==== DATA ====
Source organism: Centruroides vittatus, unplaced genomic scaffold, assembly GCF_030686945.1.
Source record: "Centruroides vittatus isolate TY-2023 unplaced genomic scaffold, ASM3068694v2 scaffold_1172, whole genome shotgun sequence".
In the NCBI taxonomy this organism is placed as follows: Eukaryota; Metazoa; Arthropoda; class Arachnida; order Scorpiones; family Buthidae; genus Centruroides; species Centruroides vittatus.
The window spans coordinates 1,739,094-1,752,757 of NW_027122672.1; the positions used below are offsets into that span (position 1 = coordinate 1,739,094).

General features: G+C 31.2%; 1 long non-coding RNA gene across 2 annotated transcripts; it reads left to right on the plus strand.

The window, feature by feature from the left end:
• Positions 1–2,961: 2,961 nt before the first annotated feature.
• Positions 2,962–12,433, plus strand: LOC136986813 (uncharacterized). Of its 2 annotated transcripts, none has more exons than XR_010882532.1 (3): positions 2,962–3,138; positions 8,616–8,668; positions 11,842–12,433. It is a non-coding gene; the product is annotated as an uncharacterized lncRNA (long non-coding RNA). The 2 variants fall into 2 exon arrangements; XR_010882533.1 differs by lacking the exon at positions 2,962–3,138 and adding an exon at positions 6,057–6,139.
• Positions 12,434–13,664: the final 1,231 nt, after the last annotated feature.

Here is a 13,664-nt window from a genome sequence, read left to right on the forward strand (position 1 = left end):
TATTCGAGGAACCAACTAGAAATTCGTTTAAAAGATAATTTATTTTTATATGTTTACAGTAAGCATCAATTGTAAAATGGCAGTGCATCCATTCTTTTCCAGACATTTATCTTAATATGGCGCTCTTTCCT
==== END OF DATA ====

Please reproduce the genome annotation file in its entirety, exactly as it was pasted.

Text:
Source organism: Centruroides vittatus, unplaced genomic scaffold, assembly GCF_030686945.1.
Source record: "Centruroides vittatus isolate TY-2023 unplaced genomic scaffold, ASM3068694v2 scaffold_1172, whole genome shotgun sequence".
In the NCBI taxonomy this organism is placed as follows: Eukaryota; Metazoa; Arthropoda; class Arachnida; order Scorpiones; family Buthidae; genus Centruroides; species Centruroides vittatus.
The window spans coordinates 1,739,094-1,752,757 of NW_027122672.1; the positions used below are offsets into that span (position 1 = coordinate 1,739,094).

General features: G+C 31.2%; 1 long non-coding RNA gene across 2 annotated transcripts; it reads left to right on the plus strand.

The window, feature by feature from the left end:
• Positions 1–2,961: 2,961 nt before the first annotated feature.
• Positions 2,962–12,433, plus strand: LOC136986813 (uncharacterized). Of its 2 annotated transcripts, none has more exons than XR_010882532.1 (3): positions 2,962–3,138; positions 8,616–8,668; positions 11,842–12,433. It is a non-coding gene; the product is annotated as an uncharacterized lncRNA (long non-coding RNA). The 2 variants fall into 2 exon arrangements; XR_010882533.1 differs by lacking the exon at positions 2,962–3,138 and adding an exon at positions 6,057–6,139.
• Positions 12,434–13,664: the final 1,231 nt, after the last annotated feature.

Here is a 13,664-nt window from a genome sequence, read left to right on the forward strand (position 1 = left end):
TATTCGAGGAACCAACTAGAAATTCGTTTAAAAGATAATTTATTTTTATATGTTTACAGTAAGCATCAATTGTAAAATGGCAGTGCATCCATTCTTTTCCAGACATTTATCTTAATATGGCGCTCTTTCCT